OLYMPIA, Washington — Washington lawmakers have a little more money available to them as they work on crafting a new two-year budget for the state, according to an updated forecast released Friday.
The newest report from the state Economic and Revenue Forecast Council shows that revenue collection projections through the middle of 2017 have increased by about $274 million. The projected overall state budget for 2015-17 is expected to be $37 billion.
Lawmakers still face a projected budget shortfall of about $2 billion, in large part due to a voter-approved initiative to lower class sizes. And even if they vote to suspend that measure — or even possibly send it back to the voters as some have suggested — they still need to address a court-ordered requirement to put additional money toward the state's education system.
Republican Sen. Andy Hill, a member of the council and lead budget writer in his chamber, said that the modest increase in revenues "makes our job a lot easier."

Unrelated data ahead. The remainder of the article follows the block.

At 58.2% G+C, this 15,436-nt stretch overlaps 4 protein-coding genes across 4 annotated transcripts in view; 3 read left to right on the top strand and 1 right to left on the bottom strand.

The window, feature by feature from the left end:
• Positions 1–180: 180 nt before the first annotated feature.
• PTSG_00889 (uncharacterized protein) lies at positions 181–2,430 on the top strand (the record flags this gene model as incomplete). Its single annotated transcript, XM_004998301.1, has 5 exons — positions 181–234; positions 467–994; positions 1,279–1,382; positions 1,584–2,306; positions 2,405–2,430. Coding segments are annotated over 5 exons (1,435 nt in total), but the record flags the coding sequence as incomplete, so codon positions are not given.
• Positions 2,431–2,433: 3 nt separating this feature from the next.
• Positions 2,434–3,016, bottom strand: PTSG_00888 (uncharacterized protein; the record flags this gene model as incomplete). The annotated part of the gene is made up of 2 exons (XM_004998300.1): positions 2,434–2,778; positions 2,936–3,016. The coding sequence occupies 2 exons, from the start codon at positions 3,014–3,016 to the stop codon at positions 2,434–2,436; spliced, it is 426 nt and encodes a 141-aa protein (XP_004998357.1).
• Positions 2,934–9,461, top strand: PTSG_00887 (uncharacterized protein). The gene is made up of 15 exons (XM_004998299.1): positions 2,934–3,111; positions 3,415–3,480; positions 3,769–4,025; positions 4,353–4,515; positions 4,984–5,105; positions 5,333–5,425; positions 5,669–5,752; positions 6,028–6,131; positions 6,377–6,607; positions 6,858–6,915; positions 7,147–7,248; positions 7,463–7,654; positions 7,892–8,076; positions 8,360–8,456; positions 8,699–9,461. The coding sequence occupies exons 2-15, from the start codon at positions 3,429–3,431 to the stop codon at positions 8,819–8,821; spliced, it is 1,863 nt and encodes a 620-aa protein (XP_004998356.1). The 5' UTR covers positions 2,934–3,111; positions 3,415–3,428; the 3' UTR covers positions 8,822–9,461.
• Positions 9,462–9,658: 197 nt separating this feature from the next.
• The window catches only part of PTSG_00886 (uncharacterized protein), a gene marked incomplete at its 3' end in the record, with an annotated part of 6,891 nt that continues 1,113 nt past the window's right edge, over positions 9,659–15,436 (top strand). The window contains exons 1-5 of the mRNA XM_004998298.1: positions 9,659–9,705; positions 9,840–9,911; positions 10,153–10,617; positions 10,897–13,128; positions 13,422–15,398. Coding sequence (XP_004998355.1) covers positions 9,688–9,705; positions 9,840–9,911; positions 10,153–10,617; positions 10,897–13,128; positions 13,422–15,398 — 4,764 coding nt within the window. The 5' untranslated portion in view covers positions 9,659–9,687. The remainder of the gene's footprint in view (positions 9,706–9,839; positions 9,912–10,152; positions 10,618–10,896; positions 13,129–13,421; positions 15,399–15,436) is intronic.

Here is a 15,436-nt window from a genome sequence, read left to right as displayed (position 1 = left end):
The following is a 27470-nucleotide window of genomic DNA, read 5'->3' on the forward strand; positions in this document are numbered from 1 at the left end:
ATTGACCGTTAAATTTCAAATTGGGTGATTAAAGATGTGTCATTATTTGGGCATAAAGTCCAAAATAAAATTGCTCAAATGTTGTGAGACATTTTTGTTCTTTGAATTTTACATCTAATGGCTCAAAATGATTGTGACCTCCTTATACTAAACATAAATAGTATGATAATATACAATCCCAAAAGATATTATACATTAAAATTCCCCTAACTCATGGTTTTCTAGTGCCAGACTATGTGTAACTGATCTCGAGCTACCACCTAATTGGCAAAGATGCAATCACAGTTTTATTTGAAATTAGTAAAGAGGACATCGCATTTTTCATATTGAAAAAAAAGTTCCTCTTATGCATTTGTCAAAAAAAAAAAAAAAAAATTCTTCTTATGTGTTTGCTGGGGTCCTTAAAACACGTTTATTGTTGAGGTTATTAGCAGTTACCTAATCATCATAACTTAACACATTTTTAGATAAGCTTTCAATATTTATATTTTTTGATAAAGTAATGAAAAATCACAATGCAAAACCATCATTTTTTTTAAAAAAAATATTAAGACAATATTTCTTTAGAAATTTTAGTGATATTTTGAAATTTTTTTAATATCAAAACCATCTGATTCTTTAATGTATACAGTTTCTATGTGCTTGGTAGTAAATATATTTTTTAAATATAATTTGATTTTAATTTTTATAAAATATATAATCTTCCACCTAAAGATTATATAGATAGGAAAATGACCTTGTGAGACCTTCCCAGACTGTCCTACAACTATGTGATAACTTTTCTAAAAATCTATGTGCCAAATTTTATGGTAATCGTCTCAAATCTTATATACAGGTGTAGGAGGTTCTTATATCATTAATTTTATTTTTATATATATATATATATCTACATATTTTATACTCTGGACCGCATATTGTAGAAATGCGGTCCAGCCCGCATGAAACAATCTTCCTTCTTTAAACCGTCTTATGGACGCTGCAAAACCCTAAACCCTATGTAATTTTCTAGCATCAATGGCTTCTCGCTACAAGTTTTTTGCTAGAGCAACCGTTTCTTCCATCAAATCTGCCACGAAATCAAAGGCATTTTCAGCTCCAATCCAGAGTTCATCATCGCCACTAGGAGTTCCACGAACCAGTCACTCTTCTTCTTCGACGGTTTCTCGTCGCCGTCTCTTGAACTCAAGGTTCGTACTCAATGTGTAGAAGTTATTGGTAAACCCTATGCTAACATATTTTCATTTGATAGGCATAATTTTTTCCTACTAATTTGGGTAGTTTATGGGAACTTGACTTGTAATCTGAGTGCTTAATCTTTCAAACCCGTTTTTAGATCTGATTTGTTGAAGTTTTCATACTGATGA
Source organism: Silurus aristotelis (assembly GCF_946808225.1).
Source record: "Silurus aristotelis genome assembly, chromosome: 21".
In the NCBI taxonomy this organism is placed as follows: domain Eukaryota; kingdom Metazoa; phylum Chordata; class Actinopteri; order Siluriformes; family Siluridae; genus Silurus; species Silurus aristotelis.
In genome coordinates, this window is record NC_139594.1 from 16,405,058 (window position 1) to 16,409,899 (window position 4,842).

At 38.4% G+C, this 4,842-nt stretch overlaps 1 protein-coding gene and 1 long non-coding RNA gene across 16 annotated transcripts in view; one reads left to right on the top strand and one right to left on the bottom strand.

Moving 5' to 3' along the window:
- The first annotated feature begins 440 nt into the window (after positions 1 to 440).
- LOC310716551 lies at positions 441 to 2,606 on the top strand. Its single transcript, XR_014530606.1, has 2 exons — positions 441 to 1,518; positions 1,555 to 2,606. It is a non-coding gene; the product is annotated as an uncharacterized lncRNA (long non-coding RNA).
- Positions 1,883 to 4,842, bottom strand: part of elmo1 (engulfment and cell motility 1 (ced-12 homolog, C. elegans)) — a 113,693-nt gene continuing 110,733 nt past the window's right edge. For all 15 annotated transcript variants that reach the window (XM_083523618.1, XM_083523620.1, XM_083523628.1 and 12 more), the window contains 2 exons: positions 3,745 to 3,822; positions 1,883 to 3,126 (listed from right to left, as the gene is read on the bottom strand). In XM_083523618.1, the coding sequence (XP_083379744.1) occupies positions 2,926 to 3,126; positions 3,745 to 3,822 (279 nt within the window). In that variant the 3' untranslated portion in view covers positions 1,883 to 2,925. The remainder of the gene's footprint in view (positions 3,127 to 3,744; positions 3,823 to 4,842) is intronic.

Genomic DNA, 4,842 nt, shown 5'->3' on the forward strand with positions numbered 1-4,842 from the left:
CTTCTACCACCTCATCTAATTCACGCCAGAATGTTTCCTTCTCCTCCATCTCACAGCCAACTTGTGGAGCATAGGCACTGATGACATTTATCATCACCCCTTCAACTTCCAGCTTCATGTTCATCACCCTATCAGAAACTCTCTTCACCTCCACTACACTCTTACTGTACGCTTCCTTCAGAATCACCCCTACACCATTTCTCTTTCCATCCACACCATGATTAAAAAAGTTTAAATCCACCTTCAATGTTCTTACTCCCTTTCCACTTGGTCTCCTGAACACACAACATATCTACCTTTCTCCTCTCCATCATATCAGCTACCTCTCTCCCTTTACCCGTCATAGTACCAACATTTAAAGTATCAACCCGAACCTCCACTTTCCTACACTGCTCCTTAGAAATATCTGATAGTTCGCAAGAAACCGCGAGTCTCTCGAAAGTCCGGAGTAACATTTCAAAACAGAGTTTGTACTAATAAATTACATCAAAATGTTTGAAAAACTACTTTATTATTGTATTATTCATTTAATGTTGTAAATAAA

"It reduces the pressure on the perennial call for more taxes," he said.
Democratic Rep. Ross Hunter, the top budget writer in the House, said the revenue forecast doesn't solve all of the state's fiscal problems, but "it makes a difficult problem slightly less difficult."
Lawmakers this session moved the forecast up by a month to try to expedite the budget process. Lawmakers hope to complete their work within the 105-day legislative session set to end in late April. Hunter said there is still a lot of information to be gathered in the coming weeks before he'll be ready with his final budget proposal, likely toward the end of March.
Forecasters say the revenues for the next budget cycle could still fluctuate dramatically in either direction. A variety of outside economic forces could help or hurt the state, including a slowing Chinese economy, geopolitical instability in the Middle East and Eastern Europe, and oil prices.
The next revenue forecast will be released in June.